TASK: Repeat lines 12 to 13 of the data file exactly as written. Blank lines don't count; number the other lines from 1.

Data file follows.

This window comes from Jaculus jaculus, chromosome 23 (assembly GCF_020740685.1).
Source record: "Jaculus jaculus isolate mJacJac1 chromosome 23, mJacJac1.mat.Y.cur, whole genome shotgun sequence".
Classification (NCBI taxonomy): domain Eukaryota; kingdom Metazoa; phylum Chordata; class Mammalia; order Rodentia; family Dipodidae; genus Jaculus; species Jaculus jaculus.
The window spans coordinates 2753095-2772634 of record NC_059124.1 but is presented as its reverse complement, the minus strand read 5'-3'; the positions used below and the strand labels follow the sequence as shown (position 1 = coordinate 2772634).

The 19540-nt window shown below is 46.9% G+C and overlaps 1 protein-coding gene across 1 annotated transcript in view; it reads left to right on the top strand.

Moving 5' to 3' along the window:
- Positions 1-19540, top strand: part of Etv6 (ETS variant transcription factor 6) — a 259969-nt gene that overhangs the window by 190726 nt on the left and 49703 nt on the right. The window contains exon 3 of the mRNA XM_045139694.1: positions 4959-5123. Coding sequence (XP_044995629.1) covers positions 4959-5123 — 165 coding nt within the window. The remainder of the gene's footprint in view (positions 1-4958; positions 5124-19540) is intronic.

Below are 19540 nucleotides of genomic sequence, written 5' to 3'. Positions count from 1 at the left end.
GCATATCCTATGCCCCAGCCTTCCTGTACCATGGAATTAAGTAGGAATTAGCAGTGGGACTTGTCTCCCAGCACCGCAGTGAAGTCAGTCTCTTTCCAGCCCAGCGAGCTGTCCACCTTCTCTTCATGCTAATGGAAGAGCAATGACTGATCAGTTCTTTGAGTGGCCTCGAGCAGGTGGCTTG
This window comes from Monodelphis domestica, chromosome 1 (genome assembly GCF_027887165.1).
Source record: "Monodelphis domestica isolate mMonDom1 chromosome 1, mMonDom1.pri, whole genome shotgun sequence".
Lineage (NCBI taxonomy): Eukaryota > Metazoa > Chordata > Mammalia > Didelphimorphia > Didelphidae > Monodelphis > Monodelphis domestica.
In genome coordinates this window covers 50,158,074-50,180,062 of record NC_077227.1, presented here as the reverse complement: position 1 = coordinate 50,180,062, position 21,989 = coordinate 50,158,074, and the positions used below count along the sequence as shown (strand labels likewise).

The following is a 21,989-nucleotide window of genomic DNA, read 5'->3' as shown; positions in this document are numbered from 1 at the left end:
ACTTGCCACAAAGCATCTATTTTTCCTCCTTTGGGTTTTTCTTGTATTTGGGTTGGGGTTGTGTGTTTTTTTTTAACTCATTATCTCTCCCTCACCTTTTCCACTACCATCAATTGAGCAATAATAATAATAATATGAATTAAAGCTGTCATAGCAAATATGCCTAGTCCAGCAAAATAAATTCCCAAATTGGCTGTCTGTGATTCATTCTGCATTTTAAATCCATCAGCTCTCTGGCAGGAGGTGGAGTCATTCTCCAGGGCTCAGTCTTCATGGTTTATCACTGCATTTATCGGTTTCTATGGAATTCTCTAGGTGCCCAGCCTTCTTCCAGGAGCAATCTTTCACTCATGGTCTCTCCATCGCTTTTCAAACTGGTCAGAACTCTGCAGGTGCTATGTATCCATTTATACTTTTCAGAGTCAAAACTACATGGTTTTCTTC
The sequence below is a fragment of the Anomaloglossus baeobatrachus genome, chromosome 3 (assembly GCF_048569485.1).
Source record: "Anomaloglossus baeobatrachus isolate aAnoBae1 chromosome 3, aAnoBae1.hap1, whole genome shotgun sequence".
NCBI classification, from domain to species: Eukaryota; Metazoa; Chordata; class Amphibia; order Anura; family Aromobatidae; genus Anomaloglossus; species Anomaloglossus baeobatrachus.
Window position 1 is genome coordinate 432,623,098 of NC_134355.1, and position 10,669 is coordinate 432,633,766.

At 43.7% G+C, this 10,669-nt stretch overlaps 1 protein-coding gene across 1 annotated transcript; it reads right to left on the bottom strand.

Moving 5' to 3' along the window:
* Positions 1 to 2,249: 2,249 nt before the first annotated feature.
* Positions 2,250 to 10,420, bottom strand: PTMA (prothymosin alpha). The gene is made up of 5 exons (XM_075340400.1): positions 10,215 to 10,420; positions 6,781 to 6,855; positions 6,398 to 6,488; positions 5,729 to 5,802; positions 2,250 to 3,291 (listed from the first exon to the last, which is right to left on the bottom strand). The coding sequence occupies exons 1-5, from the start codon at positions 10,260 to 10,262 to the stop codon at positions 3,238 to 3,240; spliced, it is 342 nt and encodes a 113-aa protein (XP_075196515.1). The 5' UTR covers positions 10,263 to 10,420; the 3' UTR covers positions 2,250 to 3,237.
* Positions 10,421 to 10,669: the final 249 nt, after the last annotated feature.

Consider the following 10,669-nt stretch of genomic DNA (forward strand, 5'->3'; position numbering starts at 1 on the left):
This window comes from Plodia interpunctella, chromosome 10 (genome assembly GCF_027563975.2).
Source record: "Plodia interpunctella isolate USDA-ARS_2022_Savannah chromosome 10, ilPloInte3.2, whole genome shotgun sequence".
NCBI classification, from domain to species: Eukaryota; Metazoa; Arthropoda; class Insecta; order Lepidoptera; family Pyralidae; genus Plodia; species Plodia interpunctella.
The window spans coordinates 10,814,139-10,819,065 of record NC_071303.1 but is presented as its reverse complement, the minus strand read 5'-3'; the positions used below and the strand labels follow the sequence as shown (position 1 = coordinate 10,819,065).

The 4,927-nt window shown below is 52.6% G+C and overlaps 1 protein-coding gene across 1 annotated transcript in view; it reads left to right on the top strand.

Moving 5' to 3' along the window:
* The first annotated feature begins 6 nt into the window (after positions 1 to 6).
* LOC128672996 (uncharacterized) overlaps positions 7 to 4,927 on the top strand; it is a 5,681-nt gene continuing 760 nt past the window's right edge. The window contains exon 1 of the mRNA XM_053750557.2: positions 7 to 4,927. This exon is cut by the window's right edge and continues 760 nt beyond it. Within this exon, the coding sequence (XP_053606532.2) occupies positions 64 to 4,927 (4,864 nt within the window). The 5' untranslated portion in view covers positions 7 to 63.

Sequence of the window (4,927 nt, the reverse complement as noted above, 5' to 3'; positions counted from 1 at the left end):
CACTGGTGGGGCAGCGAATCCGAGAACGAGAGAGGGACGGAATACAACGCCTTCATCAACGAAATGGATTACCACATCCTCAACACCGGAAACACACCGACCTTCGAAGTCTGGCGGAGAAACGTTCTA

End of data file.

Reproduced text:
Lineage (NCBI taxonomy): Eukaryota > Metazoa > Chordata > Mammalia > Didelphimorphia > Didelphidae > Monodelphis > Monodelphis domestica.
In genome coordinates this window covers 50,158,074-50,180,062 of record NC_077227.1, presented here as the reverse complement: position 1 = coordinate 50,180,062, position 21,989 = coordinate 50,158,074, and the positions used below count along the sequence as shown (strand labels likewise).